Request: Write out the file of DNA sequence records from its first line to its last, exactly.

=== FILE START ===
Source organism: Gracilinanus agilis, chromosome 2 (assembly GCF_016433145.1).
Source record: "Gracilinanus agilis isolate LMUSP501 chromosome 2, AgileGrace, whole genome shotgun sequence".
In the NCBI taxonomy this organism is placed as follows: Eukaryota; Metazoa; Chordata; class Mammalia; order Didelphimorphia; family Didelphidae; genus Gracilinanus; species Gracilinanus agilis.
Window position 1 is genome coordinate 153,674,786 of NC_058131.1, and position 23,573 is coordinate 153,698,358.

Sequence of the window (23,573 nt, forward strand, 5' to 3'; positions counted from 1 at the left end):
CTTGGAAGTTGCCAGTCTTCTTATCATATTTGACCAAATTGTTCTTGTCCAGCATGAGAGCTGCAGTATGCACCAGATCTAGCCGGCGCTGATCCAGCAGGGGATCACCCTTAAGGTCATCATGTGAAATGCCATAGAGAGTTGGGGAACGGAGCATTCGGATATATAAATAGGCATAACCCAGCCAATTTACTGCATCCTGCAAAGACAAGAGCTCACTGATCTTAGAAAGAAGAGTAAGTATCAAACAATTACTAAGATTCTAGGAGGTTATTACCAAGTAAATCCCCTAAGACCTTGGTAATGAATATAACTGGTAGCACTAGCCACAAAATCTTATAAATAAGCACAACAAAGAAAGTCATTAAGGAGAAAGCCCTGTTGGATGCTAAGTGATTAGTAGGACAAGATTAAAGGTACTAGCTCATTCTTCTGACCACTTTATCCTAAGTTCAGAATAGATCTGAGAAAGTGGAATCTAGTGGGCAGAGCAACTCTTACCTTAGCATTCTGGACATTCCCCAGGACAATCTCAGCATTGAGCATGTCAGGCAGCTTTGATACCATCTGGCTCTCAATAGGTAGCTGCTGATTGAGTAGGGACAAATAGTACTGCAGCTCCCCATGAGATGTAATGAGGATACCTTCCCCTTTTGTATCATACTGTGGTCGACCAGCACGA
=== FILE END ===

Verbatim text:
Source organism: Gracilinanus agilis, chromosome 2 (assembly GCF_016433145.1).
Source record: "Gracilinanus agilis isolate LMUSP501 chromosome 2, AgileGrace, whole genome shotgun sequence".
In the NCBI taxonomy this organism is placed as follows: Eukaryota; Metazoa; Chordata; class Mammalia; order Didelphimorphia; family Didelphidae; genus Gracilinanus; species Gracilinanus agilis.
Window position 1 is genome coordinate 153,674,786 of NC_058131.1, and position 23,573 is coordinate 153,698,358.

Sequence of the window (23,573 nt, forward strand, 5' to 3'; positions counted from 1 at the left end):
CTTGGAAGTTGCCAGTCTTCTTATCATATTTGACCAAATTGTTCTTGTCCAGCATGAGAGCTGCAGTATGCACCAGATCTAGCCGGCGCTGATCCAGCAGGGGATCACCCTTAAGGTCATCATGTGAAATGCCATAGAGAGTTGGGGAACGGAGCATTCGGATATATAAATAGGCATAACCCAGCCAATTTACTGCATCCTGCAAAGACAAGAGCTCACTGATCTTAGAAAGAAGAGTAAGTATCAAACAATTACTAAGATTCTAGGAGGTTATTACCAAGTAAATCCCCTAAGACCTTGGTAATGAATATAACTGGTAGCACTAGCCACAAAATCTTATAAATAAGCACAACAAAGAAAGTCATTAAGGAGAAAGCCCTGTTGGATGCTAAGTGATTAGTAGGACAAGATTAAAGGTACTAGCTCATTCTTCTGACCACTTTATCCTAAGTTCAGAATAGATCTGAGAAAGTGGAATCTAGTGGGCAGAGCAACTCTTACCTTAGCATTCTGGACATTCCCCAGGACAATCTCAGCATTGAGCATGTCAGGCAGCTTTGATACCATCTGGCTCTCAATAGGTAGCTGCTGATTGAGTAGGGACAAATAGTACTGCAGCTCCCCATGAGATGTAATGAGGATACCTTCCCCTTTTGTATCATACTGTGGTCGACCAGCACGA